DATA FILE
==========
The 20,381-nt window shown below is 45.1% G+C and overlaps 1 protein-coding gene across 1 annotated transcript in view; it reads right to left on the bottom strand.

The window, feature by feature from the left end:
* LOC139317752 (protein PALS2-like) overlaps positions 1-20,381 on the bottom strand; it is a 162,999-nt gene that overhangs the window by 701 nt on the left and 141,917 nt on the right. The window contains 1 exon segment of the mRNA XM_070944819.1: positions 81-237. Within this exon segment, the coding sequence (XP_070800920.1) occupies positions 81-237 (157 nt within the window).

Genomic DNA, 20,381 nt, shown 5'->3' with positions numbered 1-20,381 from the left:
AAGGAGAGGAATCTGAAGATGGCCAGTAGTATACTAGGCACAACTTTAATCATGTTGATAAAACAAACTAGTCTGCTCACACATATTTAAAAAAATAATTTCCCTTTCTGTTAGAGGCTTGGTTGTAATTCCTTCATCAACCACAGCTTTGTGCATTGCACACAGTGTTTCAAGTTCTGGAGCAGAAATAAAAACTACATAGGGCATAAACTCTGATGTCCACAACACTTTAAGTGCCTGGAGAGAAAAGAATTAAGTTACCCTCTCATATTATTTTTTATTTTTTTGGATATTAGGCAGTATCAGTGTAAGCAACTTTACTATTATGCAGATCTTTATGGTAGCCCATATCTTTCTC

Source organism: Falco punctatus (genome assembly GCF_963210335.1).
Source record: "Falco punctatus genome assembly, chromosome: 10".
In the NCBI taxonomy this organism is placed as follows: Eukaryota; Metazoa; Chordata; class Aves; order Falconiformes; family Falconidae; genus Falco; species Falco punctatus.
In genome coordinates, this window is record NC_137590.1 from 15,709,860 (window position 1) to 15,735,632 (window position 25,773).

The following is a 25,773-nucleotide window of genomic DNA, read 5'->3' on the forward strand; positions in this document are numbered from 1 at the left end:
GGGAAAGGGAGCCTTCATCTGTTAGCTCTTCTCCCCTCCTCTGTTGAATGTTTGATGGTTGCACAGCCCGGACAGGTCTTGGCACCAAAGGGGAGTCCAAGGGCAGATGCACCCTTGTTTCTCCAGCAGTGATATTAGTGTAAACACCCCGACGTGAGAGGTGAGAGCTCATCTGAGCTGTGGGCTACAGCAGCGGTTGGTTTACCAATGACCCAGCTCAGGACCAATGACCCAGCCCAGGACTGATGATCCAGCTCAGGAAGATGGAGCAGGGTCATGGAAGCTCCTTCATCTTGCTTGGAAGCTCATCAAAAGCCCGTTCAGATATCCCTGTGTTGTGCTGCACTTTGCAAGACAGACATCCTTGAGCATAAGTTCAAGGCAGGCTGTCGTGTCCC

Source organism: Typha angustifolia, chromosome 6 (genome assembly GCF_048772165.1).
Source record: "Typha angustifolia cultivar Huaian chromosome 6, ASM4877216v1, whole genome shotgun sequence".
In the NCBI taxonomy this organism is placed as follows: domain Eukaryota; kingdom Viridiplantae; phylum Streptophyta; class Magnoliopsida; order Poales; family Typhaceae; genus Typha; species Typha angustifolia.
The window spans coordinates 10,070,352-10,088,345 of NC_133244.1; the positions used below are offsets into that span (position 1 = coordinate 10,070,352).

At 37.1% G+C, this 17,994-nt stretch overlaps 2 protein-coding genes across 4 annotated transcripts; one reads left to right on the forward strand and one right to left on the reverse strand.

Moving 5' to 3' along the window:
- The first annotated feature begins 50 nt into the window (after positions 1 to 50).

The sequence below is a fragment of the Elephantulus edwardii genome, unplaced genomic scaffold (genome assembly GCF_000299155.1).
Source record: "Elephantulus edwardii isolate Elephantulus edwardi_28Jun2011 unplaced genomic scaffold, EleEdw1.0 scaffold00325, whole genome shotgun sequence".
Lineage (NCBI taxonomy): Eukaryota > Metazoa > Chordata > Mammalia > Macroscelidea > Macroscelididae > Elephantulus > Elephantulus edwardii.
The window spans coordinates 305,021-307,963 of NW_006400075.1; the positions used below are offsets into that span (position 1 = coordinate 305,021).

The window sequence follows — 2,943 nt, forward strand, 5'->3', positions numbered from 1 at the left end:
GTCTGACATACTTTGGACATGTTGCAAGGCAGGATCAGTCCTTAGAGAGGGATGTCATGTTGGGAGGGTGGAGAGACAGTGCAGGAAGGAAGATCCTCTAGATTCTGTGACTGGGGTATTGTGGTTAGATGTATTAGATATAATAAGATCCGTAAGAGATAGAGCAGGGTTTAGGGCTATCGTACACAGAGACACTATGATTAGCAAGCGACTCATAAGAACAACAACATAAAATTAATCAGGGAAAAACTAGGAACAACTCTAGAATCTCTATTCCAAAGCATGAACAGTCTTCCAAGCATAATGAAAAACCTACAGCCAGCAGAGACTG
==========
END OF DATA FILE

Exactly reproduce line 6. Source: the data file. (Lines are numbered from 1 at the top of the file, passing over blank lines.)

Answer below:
Source organism: Falco punctatus (genome assembly GCF_963210335.1).